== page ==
Monday, 1 October 2012

Church/Great Hall Building

The model detailed in this post is one I made for Arjun (Cor Blog Me), after he kindly sent me a number of ECW figures as a trade. The model is loosely based on the medieval St. Teilos church now located at the National History Museum at St. Fagins. The model is made, more or less, entirely from foamboard, cardboard and wooden coffee stirrers.
The original St. Teilo’s church,
St. Fagans National History Museum
 
Reduced model version of St. Teilo’s church (with Porch)

After a very long wait for Arjun, this is the completed model. A few of the technical puzzles I encountered while making this model included:
  • Making a freestanding structure with removable roof complete with bell tower/chimney,
  • Removable porch,
  • Sloping gable walls,
  • Unusual windows/tracery,
  • Stone effect walls. 
Gable View
Arjun asked that the building be single span around seven inches long. A nice touch that Arjun asked for was to make the porch separate, something that would have never occurred to me. This simple idea allows the model appear more like a church (with the porch) or a substantial home or great hall (without the porch) where the bell tower could represent a chimney for the great hall.

I believe I'm correct in saying that the majority of early medieval buildings would have been covered inside and out with plaster or render (as were most Roman structures). Occasionally this thick plaster is still be seen on the interor walls of castles (and, even rarer still, on outside walls such as at Conway). The only stone work left visual, I assume, would be the high quality dressed stone (such as the imported Caen stone on Norman keeps, for instance) normally only seen on the corner edges of square towers and around windows or door ways. This actually makes producing a model of a stone building relatively easy.

The effect of the painted plastered stone walls seen here was taken from a technique I remembered reading as a kid in an article many, many years ago in Military Modelling. The piece by the late, great Ian Weekley (a genuine master-model maker) showed the very simple method of sticking random pieces of rectangular card (I think he may have used thick blotting paper, remember that stuff? kids - ask your parents) on to a wall and then painting over it with textured paint, I think this was basically regular paint with a tiny amount of fine sand added.

Roof tiles were made from strips of cardboard, and then using a pair of scissors simply cutting notches at regular intervals. This was then stuck on the foamboard roof with PVA woodglue. These were painted to resemsble Welsh state (naturally).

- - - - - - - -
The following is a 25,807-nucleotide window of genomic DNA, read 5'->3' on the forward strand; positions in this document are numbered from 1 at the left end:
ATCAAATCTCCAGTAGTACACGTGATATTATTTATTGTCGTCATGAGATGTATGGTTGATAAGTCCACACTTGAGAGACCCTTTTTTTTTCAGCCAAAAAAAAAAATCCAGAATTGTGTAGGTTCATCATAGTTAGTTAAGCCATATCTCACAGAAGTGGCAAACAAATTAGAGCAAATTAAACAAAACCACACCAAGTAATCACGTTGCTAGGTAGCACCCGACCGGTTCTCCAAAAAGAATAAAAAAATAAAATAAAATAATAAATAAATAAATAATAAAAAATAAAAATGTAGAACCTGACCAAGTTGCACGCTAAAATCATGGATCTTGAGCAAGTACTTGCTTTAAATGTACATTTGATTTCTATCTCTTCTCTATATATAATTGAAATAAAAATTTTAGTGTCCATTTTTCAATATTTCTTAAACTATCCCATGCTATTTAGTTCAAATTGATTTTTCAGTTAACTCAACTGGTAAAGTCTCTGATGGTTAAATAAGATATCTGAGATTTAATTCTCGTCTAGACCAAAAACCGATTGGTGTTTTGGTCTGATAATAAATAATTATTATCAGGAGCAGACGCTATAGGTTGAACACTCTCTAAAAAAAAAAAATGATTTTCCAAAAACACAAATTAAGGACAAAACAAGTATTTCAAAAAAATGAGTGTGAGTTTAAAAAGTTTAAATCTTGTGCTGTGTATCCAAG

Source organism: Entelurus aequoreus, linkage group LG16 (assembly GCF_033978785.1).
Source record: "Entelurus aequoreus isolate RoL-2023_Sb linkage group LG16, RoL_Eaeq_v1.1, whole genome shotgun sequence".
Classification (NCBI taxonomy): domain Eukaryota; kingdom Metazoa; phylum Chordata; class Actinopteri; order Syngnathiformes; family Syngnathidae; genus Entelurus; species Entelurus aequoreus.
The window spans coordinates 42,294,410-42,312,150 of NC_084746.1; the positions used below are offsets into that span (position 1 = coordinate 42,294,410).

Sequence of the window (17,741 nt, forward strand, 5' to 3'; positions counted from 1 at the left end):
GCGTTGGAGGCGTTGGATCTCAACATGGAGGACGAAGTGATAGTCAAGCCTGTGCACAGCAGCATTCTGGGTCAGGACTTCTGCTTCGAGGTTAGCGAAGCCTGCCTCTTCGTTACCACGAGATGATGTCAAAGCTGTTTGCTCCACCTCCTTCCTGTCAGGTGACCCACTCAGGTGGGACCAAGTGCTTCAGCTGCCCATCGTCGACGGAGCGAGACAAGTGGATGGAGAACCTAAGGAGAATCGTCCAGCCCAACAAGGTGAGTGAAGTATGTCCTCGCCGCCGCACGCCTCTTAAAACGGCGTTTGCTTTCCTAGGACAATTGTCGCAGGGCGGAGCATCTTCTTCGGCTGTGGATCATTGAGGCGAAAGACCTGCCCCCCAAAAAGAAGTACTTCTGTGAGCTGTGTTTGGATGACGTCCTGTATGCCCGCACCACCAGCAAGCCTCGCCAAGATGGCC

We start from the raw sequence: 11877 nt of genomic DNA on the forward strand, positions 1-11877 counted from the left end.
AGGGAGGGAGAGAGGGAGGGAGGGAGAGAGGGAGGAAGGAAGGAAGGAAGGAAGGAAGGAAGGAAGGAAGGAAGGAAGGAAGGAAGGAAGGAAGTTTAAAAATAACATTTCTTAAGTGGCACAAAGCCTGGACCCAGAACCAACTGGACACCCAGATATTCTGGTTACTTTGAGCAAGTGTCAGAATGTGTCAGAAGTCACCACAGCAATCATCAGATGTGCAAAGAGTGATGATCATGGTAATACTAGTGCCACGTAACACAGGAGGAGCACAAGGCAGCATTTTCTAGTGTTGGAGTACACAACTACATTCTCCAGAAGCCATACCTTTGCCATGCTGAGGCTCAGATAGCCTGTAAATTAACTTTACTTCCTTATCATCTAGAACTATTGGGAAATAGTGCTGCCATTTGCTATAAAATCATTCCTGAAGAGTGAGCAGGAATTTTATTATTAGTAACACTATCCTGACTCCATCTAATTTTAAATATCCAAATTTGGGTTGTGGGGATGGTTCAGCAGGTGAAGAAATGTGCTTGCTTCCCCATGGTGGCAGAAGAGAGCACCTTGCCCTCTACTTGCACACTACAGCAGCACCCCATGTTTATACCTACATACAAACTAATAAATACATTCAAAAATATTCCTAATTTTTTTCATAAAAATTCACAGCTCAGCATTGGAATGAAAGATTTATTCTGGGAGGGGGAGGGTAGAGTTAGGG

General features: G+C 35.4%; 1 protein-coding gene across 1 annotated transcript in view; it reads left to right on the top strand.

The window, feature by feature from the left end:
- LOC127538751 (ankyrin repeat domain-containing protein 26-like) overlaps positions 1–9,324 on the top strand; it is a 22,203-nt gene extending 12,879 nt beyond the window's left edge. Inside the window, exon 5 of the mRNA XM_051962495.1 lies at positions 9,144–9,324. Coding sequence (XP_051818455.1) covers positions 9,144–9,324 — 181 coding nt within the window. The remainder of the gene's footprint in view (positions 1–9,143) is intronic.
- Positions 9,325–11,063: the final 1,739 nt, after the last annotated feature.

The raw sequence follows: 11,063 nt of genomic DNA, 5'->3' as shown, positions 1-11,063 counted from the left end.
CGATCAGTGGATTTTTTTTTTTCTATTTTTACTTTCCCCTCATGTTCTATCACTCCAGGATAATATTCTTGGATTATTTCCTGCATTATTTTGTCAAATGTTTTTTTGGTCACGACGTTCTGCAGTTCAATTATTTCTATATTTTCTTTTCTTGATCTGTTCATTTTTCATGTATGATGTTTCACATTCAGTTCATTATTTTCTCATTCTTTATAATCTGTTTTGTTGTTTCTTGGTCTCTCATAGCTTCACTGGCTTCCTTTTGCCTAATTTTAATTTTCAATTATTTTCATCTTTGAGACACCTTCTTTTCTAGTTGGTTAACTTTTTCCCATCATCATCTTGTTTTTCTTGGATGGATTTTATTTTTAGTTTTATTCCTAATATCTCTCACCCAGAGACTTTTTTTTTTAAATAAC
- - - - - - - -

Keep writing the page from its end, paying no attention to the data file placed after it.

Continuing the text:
A small bell in the tower was made from greenstuff glued to a length of chain and painted bronze.

The windows were made from plastic card which I drilled and cut so that it resembled ornately carved stone. I then glued a matching piece of clear plastic (taken from a piece of packaging) to the back and then fixed all this into the rectangular hole cut into the foamboard wall.

The main door was made from (yep, you've guessed it) coffee stirrers. The door actually swivels on hinges that I made and built into the wall. It's probably a bit too detailed and boring to describe how I did this without WIP photos (apologies).

I realise I probably should have taken some WIP photographs but this particular model was made almost entirely in the early hours of the morning when I often can't get to sleep and so listen to Radio 4 Extra (at the time it was Journey into Space - The Red Planet with Jet Morgan, Mitch, Doc and Lemmy - pure 1950's Sci-Fi audio popcorn). To be perfectly honest I normally forget to take any photos or usually don't want to stop, create enough space and take snaps once in the 'flow' of actually making the model, especially at two o'clock in the morning. 


The floor was covered in sand and painted  simply to the cover up the smooth surface of the foamboard.

The 'painted' interior murals are scaled down colour photocopies of the actual paintings that were recreated inside the church.

If you'd like to see some decent photographs than you can can find more on Arjun's blog:
Cor Blog Me St Teilos Church